Postgraduate research student members of CCS come from the participating faculties of Arts and Social Sciences and Business and their research reflects the interdisciplinary focus of the Centre, drawing on expertise from across the University.
Postgraduate research students undertake research in disciplinary areas that include sociology, cultural studies, media and communication studies, ethnography, economics, management including change management, community management, environmental management, human resource management and leadership studies, politics, social policy, women’s studies, entrepreneurship, social enterprise, education, events, leisure, sport and tourism management, international relations, globalisation studies, and corporate-social responsibility.
Their research is undertaken within the context of the Centre’s focus on issues relating to civil society in a global context, community capacity building, migration and cultural studies, human rights and governance, and education and social action.
Focus On ...
PhD Alumni Saswati Basu
Saswati Basu completed her PhD with the Faculty of Business, School of Management and a PhD research member of Cosmopolitan Civil Societies. Her principal supervisor was Professor Jenny Onyx.
Saswati's PhD research project was located in West Bengal State, India, where she studied the activities of social entrepreneurs in successful community organisations. Amongst other issues, her research investigated the self-sustainability of community organisations once the social entrepreneurs withdraw.
The field study villages were plagued by multidimensional poverty caused mainly by the failure of the Government’s development policies, the lack of resources, corrupt administration, and the adversity and unpredictability of the local climate.
The villagers earned their income mainly from agricultural activities that depend mostly on nature as they lack technologically improved farm practices. They were caught in a vicious cycle as their low income prevents them from adopting improved farming techniques, which in turn guarantees that their income will continue to be low. The villagers had little initiative to change their situation.
The school enrolment of village children was poor. This was partly because the Government school failed to provide quality education and a joyful environment suitable for the children. It was also because of the heavy domestic demands on all the children, where they must either contribute to the family income or take responsibility for household chores so that the parents can earn money outside the home.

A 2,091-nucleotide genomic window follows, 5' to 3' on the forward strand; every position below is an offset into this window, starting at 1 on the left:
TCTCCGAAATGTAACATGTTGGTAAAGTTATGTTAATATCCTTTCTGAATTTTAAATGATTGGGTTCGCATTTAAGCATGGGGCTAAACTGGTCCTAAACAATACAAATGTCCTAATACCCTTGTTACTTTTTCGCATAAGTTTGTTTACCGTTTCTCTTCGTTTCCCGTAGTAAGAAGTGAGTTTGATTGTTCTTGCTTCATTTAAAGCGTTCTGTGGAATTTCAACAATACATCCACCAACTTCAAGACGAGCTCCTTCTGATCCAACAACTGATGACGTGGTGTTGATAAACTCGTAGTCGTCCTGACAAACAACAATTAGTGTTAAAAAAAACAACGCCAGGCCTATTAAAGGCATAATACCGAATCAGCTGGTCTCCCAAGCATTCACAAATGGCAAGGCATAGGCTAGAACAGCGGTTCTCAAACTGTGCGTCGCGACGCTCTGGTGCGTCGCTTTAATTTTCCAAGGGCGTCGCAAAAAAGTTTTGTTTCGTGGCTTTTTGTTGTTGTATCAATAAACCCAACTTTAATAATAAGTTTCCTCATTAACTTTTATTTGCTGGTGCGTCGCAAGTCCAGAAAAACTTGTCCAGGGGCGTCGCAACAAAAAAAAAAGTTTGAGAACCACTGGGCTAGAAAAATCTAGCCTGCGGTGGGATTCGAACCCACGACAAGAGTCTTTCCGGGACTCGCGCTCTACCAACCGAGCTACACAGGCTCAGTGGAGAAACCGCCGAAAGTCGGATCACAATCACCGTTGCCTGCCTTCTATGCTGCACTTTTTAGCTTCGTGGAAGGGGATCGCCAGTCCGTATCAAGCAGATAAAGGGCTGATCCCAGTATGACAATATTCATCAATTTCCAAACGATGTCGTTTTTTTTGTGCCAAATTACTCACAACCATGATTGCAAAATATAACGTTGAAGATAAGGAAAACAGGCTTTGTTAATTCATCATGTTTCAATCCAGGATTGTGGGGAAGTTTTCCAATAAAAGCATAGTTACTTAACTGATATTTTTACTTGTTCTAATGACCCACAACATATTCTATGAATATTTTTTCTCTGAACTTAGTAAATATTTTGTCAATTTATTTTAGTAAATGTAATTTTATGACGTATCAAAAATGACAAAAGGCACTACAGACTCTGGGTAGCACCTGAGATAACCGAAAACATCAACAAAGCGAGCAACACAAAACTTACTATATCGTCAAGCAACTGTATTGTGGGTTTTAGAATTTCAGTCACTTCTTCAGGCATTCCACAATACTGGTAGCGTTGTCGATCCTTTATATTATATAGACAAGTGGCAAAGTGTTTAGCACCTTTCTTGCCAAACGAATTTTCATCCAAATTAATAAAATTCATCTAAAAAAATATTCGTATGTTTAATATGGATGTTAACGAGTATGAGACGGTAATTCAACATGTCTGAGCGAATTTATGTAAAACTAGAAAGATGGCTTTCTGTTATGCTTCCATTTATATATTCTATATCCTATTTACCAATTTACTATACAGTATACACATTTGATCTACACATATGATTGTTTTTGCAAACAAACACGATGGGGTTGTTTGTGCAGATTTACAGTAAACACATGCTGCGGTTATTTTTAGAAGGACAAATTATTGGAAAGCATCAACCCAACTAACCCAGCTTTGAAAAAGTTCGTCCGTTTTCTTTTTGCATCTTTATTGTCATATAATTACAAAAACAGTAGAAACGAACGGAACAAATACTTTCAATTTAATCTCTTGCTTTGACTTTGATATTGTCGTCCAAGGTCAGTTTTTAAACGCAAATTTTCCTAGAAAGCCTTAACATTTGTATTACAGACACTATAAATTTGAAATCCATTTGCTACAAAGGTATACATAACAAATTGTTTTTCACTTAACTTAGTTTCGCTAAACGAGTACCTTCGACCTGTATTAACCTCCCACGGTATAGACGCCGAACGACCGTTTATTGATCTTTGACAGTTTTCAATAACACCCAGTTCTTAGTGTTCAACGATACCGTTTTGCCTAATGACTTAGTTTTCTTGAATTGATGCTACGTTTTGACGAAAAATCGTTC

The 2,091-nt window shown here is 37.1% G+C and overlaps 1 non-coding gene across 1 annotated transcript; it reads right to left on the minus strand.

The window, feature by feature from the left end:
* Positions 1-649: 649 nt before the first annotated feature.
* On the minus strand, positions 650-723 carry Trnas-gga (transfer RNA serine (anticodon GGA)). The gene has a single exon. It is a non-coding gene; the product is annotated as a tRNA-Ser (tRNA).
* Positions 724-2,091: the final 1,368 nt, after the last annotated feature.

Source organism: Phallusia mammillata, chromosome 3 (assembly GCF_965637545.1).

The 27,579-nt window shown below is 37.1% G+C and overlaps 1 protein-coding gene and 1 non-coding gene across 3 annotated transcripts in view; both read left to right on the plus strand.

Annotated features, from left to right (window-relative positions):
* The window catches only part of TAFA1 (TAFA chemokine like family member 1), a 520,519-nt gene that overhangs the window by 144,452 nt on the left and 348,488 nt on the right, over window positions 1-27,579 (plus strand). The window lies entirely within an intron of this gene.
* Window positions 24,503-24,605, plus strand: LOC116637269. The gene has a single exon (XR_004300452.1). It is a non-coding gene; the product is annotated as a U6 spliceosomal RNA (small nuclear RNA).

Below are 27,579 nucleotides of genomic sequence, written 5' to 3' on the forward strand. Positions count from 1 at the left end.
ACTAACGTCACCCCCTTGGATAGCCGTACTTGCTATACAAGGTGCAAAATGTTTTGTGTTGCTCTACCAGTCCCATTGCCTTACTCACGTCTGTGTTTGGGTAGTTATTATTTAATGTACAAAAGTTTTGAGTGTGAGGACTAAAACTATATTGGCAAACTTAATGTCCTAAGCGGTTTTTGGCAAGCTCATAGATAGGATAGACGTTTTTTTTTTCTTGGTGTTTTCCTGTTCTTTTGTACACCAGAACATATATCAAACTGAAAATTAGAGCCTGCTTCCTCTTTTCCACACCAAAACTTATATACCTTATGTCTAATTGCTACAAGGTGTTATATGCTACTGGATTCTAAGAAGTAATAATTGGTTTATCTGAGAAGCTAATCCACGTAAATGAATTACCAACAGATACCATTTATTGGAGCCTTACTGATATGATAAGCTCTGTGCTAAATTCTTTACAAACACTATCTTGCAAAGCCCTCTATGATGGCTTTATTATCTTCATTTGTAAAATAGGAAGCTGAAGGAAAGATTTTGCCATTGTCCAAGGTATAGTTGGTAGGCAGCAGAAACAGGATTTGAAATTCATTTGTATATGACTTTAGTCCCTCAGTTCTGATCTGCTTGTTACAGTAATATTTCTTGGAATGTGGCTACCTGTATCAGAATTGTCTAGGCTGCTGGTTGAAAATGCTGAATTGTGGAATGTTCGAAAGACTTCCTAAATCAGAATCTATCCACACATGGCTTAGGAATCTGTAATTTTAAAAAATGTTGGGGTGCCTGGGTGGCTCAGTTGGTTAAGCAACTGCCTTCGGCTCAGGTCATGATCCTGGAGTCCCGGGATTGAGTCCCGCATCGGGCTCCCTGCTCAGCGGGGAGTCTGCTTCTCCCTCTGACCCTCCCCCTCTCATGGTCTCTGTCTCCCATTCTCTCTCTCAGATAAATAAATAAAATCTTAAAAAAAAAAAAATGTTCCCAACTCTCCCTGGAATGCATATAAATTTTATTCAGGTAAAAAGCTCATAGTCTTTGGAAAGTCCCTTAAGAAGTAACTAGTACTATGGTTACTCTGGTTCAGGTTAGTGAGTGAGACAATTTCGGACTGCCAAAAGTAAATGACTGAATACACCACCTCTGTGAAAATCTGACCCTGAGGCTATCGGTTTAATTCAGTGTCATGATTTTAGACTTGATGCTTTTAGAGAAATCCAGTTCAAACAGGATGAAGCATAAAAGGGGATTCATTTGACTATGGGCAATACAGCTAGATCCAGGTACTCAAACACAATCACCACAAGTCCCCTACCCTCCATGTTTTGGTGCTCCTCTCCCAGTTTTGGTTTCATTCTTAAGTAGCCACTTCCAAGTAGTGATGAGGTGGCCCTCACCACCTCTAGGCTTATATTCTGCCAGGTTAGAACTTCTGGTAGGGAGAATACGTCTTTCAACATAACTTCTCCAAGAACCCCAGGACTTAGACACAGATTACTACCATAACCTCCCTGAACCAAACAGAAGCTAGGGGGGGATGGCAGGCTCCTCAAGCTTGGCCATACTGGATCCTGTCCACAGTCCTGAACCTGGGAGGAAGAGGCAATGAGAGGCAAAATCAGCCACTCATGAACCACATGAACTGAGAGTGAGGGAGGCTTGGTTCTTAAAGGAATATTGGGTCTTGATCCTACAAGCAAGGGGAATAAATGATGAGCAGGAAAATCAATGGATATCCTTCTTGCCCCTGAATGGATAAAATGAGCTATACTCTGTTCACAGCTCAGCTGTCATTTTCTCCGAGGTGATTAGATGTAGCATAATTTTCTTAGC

Building social capital
Against this background, social entrepreneurs took the initiative to establish village organisations and in doing so, brought about significant improvements to the villagers’ lives. The social entrepreneurs promoted learning. The villagers learnt participatory management, such as how to organize collective action. They undertook vocational training. The children enrolled in the community school, participated in various academic activities outside the school and regained the pleasure of childhood.
Sawati's research explored the many ways in which the intervention of the social entrepreneurs has changed the existing behaviors and social norms of the villagers, building social capital and strengthening social networks both within and between villages. The villagers participate in every way, no matter how small, to help strengthen the community organization, as in the example of a village woman who now helps the children with their homework in the time between her household chores. Women now start small businesses. They work as physical trainers in the school and undertake physical training outside the villages, activities they would not have engaged in before. The young girls who spent most of their time in caring for their siblings have been learning dance and drama in a community school set up as an initiative of a community organisation. Villagers, both men and women, formed savings and credit groups to collect money from their own savings to fund small businesses or other activities.
School enrolments have increased as village children enjoy learning in a participatory environment
Villagers have learned the principles of participatory management
A village housewife volunteers her time to supervise children’s homework
The village women use collective action to build social capital
Village women work at rolling cigars as part of their contribution to economic development
Physical training for girls is an important addition to school activities
Micros loans fund small business activities like processing palm juice